In Part III of this lesson, students will have the opportunity to complete an interactive exercise that will take them on a historical tour of the stock market from Post WWII through the year 2001. Students will learn the difference between a buy and hold vs market timing strategy as it relates to investing. Part III of this exercise is a continuation of Part II which took the student through the major market events from 1920 through WWII.
This lesson will help students to understand the terms that are associated with the New York Stock Exchange. It will also help students to read a stock market report found in any major newspaper or online.
In this lesson students will learn about the impact that efficient markets have on attempting to correctly time the stock market, as well as how investing in stocks should have long-term investment goals. Part I begins by having students read and discuss a story. A small exercise is included which demonstrates that predicting what a stock does next is not so easy. Parts II and III takes the student through an interactive historical simulation giving the student a chance to make decisions about investing in the U.S. stock market.
The following lessons come from the Council for Economic Education's library of publications. Clicking the publication title or image will take you to the Council for Economic Education Store for more detailed information.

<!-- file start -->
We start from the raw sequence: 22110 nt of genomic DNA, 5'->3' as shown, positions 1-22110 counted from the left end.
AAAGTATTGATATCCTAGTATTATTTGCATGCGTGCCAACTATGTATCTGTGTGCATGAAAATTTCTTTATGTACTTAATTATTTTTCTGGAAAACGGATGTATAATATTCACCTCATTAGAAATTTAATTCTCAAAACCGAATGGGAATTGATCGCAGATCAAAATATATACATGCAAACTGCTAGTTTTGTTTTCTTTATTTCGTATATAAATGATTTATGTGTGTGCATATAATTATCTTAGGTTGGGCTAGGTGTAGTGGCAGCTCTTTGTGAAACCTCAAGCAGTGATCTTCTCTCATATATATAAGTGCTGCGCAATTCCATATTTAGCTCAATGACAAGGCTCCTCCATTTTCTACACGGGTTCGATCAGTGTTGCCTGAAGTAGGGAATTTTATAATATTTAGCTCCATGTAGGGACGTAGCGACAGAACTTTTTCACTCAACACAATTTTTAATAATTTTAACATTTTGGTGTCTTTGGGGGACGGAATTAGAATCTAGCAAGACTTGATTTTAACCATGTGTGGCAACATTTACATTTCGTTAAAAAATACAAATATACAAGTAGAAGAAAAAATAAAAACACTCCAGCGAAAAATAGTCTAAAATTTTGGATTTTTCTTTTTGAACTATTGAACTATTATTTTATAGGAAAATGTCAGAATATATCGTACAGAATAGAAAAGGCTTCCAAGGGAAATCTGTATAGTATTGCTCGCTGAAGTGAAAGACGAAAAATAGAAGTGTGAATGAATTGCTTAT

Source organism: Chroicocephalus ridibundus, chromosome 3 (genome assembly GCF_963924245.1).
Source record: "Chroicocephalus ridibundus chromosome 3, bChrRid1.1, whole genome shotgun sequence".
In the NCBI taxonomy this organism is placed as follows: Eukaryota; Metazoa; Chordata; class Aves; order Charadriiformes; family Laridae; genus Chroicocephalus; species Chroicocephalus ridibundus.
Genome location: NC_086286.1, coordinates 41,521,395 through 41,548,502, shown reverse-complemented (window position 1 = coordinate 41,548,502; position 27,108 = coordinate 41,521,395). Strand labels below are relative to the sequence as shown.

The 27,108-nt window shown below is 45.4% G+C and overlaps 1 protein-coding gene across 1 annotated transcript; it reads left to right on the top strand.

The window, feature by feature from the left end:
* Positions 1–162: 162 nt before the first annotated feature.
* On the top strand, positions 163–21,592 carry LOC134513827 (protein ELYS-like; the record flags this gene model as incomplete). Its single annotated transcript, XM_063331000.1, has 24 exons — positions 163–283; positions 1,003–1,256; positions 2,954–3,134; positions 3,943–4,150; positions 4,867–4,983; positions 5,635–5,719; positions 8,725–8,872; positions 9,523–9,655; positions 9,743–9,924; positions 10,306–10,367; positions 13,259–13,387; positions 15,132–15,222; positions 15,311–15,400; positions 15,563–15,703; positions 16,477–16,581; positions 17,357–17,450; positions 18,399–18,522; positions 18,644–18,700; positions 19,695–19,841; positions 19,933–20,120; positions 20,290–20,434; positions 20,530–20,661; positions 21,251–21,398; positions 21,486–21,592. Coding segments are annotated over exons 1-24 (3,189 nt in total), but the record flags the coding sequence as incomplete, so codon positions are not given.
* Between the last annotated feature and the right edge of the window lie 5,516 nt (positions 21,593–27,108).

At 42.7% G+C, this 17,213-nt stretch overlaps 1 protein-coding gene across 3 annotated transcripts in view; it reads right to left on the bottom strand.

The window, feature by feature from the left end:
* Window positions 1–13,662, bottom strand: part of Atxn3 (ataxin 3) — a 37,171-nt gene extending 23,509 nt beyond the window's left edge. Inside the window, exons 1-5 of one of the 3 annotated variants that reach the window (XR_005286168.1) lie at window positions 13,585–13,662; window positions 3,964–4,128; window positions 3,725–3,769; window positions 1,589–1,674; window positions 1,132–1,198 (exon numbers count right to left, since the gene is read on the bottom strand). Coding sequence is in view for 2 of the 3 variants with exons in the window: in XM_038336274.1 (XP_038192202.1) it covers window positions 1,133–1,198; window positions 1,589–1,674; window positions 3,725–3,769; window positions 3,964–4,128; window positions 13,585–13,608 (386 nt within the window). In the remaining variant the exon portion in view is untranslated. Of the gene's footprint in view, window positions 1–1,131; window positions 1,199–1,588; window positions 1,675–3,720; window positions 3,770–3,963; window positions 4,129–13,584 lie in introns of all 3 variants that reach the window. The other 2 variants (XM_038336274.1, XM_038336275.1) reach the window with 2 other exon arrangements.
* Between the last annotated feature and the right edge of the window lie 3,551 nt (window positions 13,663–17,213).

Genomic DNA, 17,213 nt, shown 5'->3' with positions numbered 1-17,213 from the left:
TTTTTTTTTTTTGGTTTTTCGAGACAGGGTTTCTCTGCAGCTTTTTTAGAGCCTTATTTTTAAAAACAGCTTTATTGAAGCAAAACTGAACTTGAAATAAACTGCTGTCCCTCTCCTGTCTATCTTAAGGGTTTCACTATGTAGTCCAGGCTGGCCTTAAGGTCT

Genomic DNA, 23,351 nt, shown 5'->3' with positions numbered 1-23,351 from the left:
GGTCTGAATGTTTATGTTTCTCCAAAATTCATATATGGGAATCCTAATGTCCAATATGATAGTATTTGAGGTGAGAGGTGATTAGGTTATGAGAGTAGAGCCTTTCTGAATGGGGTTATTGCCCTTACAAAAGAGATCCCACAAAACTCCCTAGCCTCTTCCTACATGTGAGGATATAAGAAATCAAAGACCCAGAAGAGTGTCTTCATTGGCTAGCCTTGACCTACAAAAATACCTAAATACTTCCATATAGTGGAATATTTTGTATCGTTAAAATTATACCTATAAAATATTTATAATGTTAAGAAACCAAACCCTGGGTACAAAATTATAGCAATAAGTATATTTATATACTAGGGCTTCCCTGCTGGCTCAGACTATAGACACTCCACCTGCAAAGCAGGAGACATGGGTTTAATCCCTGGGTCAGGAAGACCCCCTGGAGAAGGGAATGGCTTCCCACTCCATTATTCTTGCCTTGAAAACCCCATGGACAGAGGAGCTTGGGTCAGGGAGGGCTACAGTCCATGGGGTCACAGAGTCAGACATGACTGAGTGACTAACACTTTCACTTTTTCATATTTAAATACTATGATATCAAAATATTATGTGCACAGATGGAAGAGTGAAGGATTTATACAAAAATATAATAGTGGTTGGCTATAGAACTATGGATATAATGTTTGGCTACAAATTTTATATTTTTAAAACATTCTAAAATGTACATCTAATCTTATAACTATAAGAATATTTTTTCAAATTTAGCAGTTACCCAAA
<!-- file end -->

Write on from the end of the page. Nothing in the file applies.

This publication contains 23 lessons that introduce high school students to the world of investing--its benefits and risks and the critical role it plays in fostering capital formation and job creation in our free market system.
9 out of 23 lessons from this publication relate to this EconEdLink lesson.
Use this DVD program to show students how to live healthy, wealthy and risk-free.
3 out of 12 lessons from this publication relate to this EconEdLink lesson.
This publication contains lessons for teaching personal finance concepts to 9-12 students. Lessons for older students illustrate certain uses of more abstract representations.
3 out of 24 lessons from this publication relate to this EconEdLink lesson.